Saturday, January 17, 2004

Look! It's a the Ark of the Covenant. And it's animated!

Tuesday, January 13, 2004

I posted an article by George Soros yesterday without comment. That was a boo-boo.

What I wanted to say is: Is it me or is everything described as a bubble these days? Seems like if you want to make a really emphatic point about something, you say it's a bubble. Soros says American supremacy is a bubble. Tom Friedman says terrorism is a bubble. Kevin Drum says the California housing market is a bubble. This guy says life is a bubble. Bubbles, bubbles, everywhere...
Spies, Lies, and Weapons: What Went Wrong, by Kenneth Pollack.

Somebody please read this and tell me what it says, because I just can't be f***ed to read another article about the intelligence community.
Ok, here's something for you: An alteration of Alphonse Mucha's "Morning Star" wearing a chastity belt.
Hi, I'm not blogging today unless I really get the urge to say something. Please come back tomorrow. And the next day.

Monday, January 12, 2004

NATO-led troops are winding up a three-day search in the Bosnian Serb town of Pale for top war crimes suspect Radovan Karadzic.

Well, at least they tried.
Liberal Hawks Reconsider the Iraq War - Should we have backed this invasion? By Paul Berman, Thomas Friedman,Christopher Hitchens, Fred Kaplan, George Packer, Kenneth M. Pollack, Jacob Weisberg, and Fareed Zakaria

My initial reaction: Cool beans!

My second reaction: I'm really not sure this debate is such as a great idea. I don't know why. All the indicators say this is a debate worth having. So why the onset of queasiness? Don't know, except to say the prospect of watching all these great writers and thinkers tying themselves up in knots re-covering ground that's already been pounded into clay... just doesn't sound like fun. I imagine it's going to get very messy, everybody building their own custom-made edifice of doubts, counter-doubts, qualifications, certainties, and alternatives.... Ugh. I'm sure I'll read the whole thing anyway, but it might be better checking in at the end to see if there's the summary conclusion that neatly encapsulated all of the above.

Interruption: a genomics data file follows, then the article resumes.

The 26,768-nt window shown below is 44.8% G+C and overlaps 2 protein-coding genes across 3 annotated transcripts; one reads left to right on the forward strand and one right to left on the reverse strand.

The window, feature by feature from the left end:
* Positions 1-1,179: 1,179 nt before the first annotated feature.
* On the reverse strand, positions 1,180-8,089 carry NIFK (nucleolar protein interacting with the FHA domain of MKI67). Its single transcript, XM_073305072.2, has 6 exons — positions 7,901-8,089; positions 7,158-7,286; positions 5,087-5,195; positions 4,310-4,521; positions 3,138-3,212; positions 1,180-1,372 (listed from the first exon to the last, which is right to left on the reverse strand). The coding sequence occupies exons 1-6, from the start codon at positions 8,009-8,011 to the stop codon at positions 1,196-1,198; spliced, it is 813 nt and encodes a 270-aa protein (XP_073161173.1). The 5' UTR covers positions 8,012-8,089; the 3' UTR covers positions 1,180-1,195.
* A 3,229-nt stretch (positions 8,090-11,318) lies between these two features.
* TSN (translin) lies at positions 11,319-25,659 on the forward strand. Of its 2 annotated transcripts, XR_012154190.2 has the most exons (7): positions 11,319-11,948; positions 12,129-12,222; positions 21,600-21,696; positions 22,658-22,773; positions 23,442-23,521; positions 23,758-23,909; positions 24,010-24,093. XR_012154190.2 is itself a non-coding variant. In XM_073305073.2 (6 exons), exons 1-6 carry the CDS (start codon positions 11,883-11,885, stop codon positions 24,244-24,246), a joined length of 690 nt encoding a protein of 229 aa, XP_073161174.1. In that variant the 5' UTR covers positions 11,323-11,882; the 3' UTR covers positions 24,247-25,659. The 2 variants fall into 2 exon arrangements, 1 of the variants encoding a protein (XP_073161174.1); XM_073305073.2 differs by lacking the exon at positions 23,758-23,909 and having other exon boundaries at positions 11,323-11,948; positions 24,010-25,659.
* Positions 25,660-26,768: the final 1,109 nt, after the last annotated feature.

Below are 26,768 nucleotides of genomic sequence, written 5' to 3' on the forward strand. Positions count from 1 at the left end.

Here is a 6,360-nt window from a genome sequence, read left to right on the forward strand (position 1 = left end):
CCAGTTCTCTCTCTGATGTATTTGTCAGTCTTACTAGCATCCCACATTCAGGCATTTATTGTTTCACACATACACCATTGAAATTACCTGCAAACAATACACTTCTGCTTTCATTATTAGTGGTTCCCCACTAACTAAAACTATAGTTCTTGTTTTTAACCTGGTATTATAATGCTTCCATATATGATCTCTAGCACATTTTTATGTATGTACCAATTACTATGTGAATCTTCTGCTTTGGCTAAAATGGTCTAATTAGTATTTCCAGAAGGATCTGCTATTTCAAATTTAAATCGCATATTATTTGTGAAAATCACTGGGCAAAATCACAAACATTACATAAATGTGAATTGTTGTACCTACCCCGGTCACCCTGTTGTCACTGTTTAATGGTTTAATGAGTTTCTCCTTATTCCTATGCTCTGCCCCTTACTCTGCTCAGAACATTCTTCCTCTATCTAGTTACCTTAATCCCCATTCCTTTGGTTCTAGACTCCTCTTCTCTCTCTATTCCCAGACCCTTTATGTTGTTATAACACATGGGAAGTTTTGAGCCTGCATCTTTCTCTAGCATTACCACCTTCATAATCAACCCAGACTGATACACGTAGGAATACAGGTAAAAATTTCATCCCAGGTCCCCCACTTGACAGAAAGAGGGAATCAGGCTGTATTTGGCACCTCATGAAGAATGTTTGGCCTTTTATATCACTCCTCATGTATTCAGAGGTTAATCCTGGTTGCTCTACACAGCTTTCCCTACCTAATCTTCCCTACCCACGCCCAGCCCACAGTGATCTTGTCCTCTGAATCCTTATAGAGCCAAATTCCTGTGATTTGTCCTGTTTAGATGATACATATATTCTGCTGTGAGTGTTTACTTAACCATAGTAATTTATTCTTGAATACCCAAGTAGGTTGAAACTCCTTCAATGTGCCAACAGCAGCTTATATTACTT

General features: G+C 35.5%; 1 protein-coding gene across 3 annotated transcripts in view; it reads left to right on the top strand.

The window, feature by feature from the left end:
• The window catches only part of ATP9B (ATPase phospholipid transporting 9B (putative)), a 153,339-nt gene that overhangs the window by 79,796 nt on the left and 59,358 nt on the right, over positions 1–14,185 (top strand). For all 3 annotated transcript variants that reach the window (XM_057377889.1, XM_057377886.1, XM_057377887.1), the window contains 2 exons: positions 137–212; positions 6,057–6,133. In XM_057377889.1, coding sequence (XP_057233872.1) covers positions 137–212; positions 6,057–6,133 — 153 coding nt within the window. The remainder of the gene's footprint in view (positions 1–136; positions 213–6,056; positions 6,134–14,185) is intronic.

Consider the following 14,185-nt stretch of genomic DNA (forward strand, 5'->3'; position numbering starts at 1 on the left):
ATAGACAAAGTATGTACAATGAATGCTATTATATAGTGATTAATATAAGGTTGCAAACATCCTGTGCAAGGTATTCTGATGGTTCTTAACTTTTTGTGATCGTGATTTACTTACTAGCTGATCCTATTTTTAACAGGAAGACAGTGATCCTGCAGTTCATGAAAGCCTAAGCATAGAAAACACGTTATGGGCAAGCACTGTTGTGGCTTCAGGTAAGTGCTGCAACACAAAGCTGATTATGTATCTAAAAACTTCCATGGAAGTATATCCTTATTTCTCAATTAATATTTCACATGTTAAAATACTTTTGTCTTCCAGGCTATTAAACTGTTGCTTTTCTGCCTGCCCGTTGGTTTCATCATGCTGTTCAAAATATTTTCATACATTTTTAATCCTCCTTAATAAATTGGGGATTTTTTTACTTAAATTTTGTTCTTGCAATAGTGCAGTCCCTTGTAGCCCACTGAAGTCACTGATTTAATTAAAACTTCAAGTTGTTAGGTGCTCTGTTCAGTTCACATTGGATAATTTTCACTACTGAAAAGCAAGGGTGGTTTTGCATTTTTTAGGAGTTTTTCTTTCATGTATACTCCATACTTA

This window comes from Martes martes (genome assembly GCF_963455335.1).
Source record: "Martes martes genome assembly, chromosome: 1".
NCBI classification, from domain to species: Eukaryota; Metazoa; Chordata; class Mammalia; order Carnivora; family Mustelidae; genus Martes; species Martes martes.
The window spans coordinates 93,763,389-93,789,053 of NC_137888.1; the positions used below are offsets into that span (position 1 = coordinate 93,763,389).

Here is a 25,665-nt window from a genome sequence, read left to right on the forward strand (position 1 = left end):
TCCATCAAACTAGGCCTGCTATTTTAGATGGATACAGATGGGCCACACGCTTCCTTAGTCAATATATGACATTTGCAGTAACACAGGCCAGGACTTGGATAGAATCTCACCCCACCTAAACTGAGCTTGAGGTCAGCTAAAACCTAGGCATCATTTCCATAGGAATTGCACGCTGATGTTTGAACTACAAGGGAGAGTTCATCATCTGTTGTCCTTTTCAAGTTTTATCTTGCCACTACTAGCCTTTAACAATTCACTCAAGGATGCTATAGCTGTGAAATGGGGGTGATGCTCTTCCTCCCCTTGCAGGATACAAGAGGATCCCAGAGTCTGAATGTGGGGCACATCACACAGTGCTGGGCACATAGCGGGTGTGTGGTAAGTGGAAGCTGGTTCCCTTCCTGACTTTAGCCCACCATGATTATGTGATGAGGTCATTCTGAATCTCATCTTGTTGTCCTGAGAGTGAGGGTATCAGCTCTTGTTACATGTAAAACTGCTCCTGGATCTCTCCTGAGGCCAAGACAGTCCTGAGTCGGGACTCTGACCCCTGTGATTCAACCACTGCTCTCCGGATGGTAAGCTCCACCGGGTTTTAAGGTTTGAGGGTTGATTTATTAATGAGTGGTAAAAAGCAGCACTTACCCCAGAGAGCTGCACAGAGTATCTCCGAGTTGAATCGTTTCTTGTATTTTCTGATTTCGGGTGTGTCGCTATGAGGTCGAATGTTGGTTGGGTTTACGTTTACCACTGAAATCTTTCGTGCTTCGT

Looks like the word is finally out: Prague Business Journal is finally folding. It's been a long, long, long time coming.

Having worked there for a several years, and being close to most of the major players, I guess I should have plenty to say on the topic. But I don't. Though Erik Best of Fleet Sheet (see link) made all the correct and polite sounds about the editorial quality, the allegations of "tunneling" are not true, to the best of my knowledge. I don't think the shareholders ever got a cent out of PBJ. Not that I feel bad for them; PBJ's demise was a belated byproduct of 1990s irrational exhuberence and overexpansion (which I, among others, benefited from), and you won't hear any violins playing here either for the shareholders or top management. The real problem with New World Publishing, Inc., PBJ's parent company, was that they sought too many investors too early, and in the end, there were so many owners that nobody cared enough about the company to keep it afloat. The losers are the employees and the readers.

Sunday, January 11, 2004

UK woman claims South Pole record: "According to her website Ms Stancer, a 43-year-old cousin of the Queen from London, has covered about half of the trip so far. "

Stancer used to live in Prague, or at least her husband did. I interviewed him once for a "Who's News" at PBJ. I can't for the life of me remember his name, although I clearly remember his wife's. Anybody? (Thanks to Theo for sending.)
Vermont town wants to secede

Not from the Union, mind you. Killington (yes, THAT Killington) simply wants to join New Hampshire.

Wouldn't look so good for Howard Dean...

If you're not American, a bit of explanation might be in order. Vermont and New Hampshire are really the two strangest states in the United States. Geographically, they're basically the same place. Both are rural, hilly, leafy and small. Both are between Massachuseets and Canada. They're right next to each other, divided by the Connecticut River.

Now there are some differences, to be sure. New Hampshire has a wee bit of oceanfront property. And the mountains in New Hampshire are white, while in Vermont they're green.

Oh yes. I almost forgot. Vermont is filled with bearded tree-hugging socialists, whereas New Hampshire has a slightly, eh, shall we say, libertarian bent. As in, their license plate says, "Live Free Or Die." It's also the only Republican-leaning state in the Northeast.